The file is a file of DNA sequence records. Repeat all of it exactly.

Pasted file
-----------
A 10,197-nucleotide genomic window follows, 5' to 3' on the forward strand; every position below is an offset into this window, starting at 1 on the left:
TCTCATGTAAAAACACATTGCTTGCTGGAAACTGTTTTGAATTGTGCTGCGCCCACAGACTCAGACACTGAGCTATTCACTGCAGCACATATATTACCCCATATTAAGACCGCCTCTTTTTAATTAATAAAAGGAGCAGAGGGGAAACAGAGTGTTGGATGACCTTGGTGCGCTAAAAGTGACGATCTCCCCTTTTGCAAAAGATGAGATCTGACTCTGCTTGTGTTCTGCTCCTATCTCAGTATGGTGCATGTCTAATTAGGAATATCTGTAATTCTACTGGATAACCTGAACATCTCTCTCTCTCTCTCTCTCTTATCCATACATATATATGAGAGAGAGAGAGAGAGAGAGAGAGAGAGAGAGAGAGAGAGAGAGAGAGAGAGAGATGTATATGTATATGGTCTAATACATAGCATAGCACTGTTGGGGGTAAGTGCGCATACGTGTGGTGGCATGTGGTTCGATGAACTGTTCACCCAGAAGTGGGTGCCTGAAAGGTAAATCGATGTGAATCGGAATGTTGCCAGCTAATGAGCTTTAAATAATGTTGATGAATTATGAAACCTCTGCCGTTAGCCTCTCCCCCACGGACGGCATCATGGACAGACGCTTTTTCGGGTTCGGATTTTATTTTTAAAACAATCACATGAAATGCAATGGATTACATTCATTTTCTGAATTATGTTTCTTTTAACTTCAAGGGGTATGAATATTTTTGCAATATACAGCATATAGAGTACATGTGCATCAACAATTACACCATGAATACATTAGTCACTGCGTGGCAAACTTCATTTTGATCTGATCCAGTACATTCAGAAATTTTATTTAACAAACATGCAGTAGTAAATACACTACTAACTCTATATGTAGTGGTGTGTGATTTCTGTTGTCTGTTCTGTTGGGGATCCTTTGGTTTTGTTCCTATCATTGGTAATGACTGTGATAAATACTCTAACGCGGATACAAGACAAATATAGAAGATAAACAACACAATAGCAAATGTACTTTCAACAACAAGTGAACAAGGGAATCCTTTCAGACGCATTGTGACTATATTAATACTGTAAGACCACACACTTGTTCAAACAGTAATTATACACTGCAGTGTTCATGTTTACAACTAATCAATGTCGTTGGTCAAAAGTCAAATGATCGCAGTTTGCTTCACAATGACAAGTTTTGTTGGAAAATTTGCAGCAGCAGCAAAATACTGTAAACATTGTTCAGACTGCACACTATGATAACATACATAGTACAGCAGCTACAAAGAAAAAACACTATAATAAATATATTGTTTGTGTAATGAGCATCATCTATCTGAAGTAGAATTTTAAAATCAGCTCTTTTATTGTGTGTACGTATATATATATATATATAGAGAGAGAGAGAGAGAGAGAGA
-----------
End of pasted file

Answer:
A 10,197-nucleotide genomic window follows, 5' to 3' on the forward strand; every position below is an offset into this window, starting at 1 on the left:
TCTCATGTAAAAACACATTGCTTGCTGGAAACTGTTTTGAATTGTGCTGCGCCCACAGACTCAGACACTGAGCTATTCACTGCAGCACATATATTACCCCATATTAAGACCGCCTCTTTTTAATTAATAAAAGGAGCAGAGGGGAAACAGAGTGTTGGATGACCTTGGTGCGCTAAAAGTGACGATCTCCCCTTTTGCAAAAGATGAGATCTGACTCTGCTTGTGTTCTGCTCCTATCTCAGTATGGTGCATGTCTAATTAGGAATATCTGTAATTCTACTGGATAACCTGAACATCTCTCTCTCTCTCTCTCTCTTATCCATACATATATATGAGAGAGAGAGAGAGAGAGAGAGAGAGAGAGAGAGAGAGAGAGAGAGAGAGAGAGATGTATATGTATATGGTCTAATACATAGCATAGCACTGTTGGGGGTAAGTGCGCATACGTGTGGTGGCATGTGGTTCGATGAACTGTTCACCCAGAAGTGGGTGCCTGAAAGGTAAATCGATGTGAATCGGAATGTTGCCAGCTAATGAGCTTTAAATAATGTTGATGAATTATGAAACCTCTGCCGTTAGCCTCTCCCCCACGGACGGCATCATGGACAGACGCTTTTTCGGGTTCGGATTTTATTTTTAAAACAATCACATGAAATGCAATGGATTACATTCATTTTCTGAATTATGTTTCTTTTAACTTCAAGGGGTATGAATATTTTTGCAATATACAGCATATAGAGTACATGTGCATCAACAATTACACCATGAATACATTAGTCACTGCGTGGCAAACTTCATTTTGATCTGATCCAGTACATTCAGAAATTTTATTTAACAAACATGCAGTAGTAAATACACTACTAACTCTATATGTAGTGGTGTGTGATTTCTGTTGTCTGTTCTGTTGGGGATCCTTTGGTTTTGTTCCTATCATTGGTAATGACTGTGATAAATACTCTAACGCGGATACAAGACAAATATAGAAGATAAACAACACAATAGCAAATGTACTTTCAACAACAAGTGAACAAGGGAATCCTTTCAGACGCATTGTGACTATATTAATACTGTAAGACCACACACTTGTTCAAACAGTAATTATACACTGCAGTGTTCATGTTTACAACTAATCAATGTCGTTGGTCAAAAGTCAAATGATCGCAGTTTGCTTCACAATGACAAGTTTTGTTGGAAAATTTGCAGCAGCAGCAAAATACTGTAAACATTGTTCAGACTGCACACTATGATAACATACATAGTACAGCAGCTACAAAGAAAAAACACTATAATAAATATATTGTTTGTGTAATGAGCATCATCTATCTGAAGTAGAATTTTAAAATCAGCTCTTTTATTGTGTGTACGTATATATATATATATATAGAGAGAGAGAGAGAGAGAGAGA